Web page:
and those that are proper to God. How could the Holy Ghost descend into
a heart where anger, unreasoning passion, and a contentious spirit are
the ruling forces? Nay, if such passions as these enter, even if it has
formerly dwelt therein, it takes its departure. I was just about to
declare the transference, but he was then proved to have promised this
earlier himself, and had clenched his promise with an oath.
Accordingly, taking this up with satisfaction, I was already for
withdrawing from pronouncing sentence, but declaring the man himself
his own judge, and compelling him to keep his oath, but he tried to
retract and delayed. As I happened to be on the spot because of the
ecclesiastical inspection, I felt called upon to cast an eye on the
site, and to consider anew the subject under discussion; and again
there was present a gathering of bishops from the neighborhood
collected for one reason or another. In the presence of all these, and
in my own, the boundary stones were shown marking out clearly the
territory of Darnis; and the testimony of the old men, and the
admissions of those who had up to the moment taken the contrary side,
made it evident that the most pious Dioscurus was the owner of the site.
On the insistence of Dioscurus' brother, necessity arose that I read
publicly the abusive paper that the blessed Paul had written in the
shape of a letter addressed to your holiness, an obscene and unpleasant
satire directed against his brother, of which the burden of shame fell
upon him who had spoken evil, not on him of whom evil had been spoken.
But to feel shame is only the second of the virtues. Sinlessness is of
the Divine destiny and nature entirely, but one might ascribe to
modesty the blush for what has been ill done. By admitting these
principles in the present case, the reverend Paul gave evidence of a
change of opinion more convincing than any rhetoric, for his confession
of error, and the bitter grief manifested as for evils he had
voluntarily done, made us all favorably disposed towards him.
This was not surprising in our case, but it was remarkable that the
reverend bishop Dioscurus yielded to his adversary of his own free
will, when he saw that he who had been until now so contentious had
come to a more humble frame of mind. Although victorious by the votes
of the judges, he was himself conquered by his own sentiment, and it
became in the power of the reverend Paul to keep or give up the hill,
as he should desire. The splendid Dioscurus was the first to suggest to
him various concessions, to not one of which would Paul have listened
for a moment before his repentance. Dioscurus suggested him to give up
the hill alone, or to give up the whole property in exchange, and many
other plans besides he devised, lavishing upon him ways in which a man
might anticipate another's pleasure.
But the other hesitated, he wished for one thing only, namely –
to have the property by purchase on the same conditions as those by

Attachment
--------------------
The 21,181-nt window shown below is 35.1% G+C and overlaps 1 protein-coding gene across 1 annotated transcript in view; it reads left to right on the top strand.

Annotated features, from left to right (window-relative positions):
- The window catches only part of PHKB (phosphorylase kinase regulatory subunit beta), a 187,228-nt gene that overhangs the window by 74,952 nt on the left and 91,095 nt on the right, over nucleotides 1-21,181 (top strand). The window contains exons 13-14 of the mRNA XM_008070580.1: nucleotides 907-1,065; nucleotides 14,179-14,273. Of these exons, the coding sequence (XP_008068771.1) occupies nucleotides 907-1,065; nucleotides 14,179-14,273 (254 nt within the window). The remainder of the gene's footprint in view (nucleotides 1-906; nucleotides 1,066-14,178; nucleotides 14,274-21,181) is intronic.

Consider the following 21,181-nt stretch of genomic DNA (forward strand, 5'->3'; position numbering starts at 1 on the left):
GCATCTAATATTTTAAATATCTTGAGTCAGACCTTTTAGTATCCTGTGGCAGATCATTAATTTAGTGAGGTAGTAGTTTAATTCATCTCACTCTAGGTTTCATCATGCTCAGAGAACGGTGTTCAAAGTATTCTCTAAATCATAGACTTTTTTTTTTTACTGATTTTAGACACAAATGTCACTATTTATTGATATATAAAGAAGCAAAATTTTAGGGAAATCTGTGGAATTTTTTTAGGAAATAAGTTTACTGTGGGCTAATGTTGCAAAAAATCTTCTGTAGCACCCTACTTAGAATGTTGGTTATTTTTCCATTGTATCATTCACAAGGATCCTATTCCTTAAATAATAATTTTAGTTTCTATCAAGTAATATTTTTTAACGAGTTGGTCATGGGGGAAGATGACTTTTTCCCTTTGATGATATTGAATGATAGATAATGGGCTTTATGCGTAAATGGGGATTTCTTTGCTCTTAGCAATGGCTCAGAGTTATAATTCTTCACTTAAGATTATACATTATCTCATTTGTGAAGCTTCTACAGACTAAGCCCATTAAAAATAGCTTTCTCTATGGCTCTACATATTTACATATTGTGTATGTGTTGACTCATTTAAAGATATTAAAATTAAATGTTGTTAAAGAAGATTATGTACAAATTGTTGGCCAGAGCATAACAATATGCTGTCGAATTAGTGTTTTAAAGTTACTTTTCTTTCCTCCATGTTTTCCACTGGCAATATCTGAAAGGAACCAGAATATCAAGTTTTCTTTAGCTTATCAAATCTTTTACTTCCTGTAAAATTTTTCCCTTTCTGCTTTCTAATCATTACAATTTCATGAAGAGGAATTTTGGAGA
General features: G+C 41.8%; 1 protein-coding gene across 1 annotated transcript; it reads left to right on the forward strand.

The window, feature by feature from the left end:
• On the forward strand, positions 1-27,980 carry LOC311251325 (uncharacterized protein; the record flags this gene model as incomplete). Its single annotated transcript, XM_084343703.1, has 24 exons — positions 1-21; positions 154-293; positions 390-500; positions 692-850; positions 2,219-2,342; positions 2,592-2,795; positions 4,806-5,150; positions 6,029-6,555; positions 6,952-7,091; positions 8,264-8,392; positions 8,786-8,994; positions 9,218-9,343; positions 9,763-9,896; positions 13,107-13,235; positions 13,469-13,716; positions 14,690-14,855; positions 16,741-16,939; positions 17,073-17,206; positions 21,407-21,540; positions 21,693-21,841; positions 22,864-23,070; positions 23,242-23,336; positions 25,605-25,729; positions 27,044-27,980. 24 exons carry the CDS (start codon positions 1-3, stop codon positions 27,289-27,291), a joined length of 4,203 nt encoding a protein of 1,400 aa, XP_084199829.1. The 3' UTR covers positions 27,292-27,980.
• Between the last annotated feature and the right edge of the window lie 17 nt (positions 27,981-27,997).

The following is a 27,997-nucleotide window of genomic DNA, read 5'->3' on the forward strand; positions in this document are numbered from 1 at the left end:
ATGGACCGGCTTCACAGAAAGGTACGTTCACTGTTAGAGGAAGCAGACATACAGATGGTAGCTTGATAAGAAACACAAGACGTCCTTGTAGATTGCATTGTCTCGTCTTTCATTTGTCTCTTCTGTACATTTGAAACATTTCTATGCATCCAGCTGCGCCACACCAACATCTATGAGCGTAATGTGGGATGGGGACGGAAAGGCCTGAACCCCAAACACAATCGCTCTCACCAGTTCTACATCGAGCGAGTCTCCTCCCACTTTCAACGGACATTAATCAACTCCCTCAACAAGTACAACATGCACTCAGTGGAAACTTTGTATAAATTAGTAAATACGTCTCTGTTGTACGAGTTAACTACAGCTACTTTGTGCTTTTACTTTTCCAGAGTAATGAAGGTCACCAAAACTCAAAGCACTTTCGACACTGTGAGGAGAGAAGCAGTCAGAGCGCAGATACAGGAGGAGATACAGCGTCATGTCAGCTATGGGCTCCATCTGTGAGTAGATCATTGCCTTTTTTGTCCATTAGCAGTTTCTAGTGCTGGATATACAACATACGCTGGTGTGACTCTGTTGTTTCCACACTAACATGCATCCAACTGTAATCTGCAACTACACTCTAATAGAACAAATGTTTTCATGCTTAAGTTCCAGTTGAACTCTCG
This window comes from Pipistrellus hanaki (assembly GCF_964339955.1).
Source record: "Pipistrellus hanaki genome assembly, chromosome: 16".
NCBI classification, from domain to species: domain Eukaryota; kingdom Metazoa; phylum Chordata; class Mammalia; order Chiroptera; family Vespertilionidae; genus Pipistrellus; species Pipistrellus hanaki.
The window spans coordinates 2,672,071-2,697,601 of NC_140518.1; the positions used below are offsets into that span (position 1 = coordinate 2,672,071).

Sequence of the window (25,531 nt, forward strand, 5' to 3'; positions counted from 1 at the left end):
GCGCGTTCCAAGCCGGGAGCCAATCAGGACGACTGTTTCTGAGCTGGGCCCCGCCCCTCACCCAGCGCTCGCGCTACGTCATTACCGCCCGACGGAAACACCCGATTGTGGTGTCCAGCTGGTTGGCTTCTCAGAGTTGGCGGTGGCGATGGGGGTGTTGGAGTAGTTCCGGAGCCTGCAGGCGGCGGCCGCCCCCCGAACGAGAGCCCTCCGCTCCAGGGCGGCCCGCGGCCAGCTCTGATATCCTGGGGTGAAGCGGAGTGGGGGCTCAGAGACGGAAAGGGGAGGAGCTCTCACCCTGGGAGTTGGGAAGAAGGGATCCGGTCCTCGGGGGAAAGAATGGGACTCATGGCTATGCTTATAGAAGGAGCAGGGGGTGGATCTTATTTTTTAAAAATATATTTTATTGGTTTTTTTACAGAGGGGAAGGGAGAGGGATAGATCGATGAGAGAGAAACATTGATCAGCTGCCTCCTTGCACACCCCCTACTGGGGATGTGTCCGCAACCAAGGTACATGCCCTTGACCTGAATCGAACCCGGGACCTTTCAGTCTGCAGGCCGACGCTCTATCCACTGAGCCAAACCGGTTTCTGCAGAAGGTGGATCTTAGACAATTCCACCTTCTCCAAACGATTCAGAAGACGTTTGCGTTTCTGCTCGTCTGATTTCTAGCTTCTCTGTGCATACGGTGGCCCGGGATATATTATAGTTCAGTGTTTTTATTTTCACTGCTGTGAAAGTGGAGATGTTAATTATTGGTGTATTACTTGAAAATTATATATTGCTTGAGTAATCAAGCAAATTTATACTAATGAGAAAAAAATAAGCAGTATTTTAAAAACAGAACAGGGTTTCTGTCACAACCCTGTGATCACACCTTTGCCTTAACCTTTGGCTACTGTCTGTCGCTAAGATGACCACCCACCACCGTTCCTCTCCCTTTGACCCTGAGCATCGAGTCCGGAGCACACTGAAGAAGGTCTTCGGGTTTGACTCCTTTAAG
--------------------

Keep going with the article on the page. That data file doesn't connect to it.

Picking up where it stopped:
which his colleague Dioscurus had become the proprietor. Paul therefore
became the proprietor of the vineyards and the olive groves in addition
to the hill. Dioscurus, in place of his possessions, has the possession
of magnanimity, a greater one in return for a less, and the honor of
remaining within the gospel laws, which have declared the spirit of
love to be the most important of its behests. This one thing only was
worth commemorating, to wit, the agreement and harmony between the two
brothers, passing over the fact that one who is a bishop had been
convicted of stumbling, for it is best to allow acts that ought never
to have been committed to pass into oblivion.
But that Dioscurus should not be unlucky in everything, I have granted
his request that I should go through the whole matter very carefully,
so that your holiness should be ignorant of nothing. He considers it of
the very greatest importance that you should be made acquainted with
the facts of the case, and that you should thus realize that he was
struggling in no unjust cause.
Now I commend the man for other qualities, for he is one after my
heart, but I exceedingly admire the feelings of respect by which he is
moved for the dignity of your holy office. This I swear by your dear
and sacred head: his fellow-poor at Alexandria
owe Dioscurus much gratitude, for he helps them to cultivate their
lands, and he is ubiquitous, and indefatigable in getting a profit from
these even in bad years, and he knows how to turn all available chances
to their advantage.
Thus the quarrel between the two bishops has come to an end. You also
gave me instructions to listen to the complaint of the presbyter Jason,
the man who accused one of his colleagues of treating him with much
unfairness. The case is somewhat as follows: Jason convicted Lamponian
of wrong-doing, but the latter, though he anticipated the sentence by a
confession, has his punishment in being debarred from attendance at
ecclesiastical synods. Nevertheless he shed tears in repentance, and
the people made supplications for his pardon. Notwithstanding all this,
I confirmed the decision already rendered and left the right of
acquittal to the pontifical seat.
Revision: 13 August 2007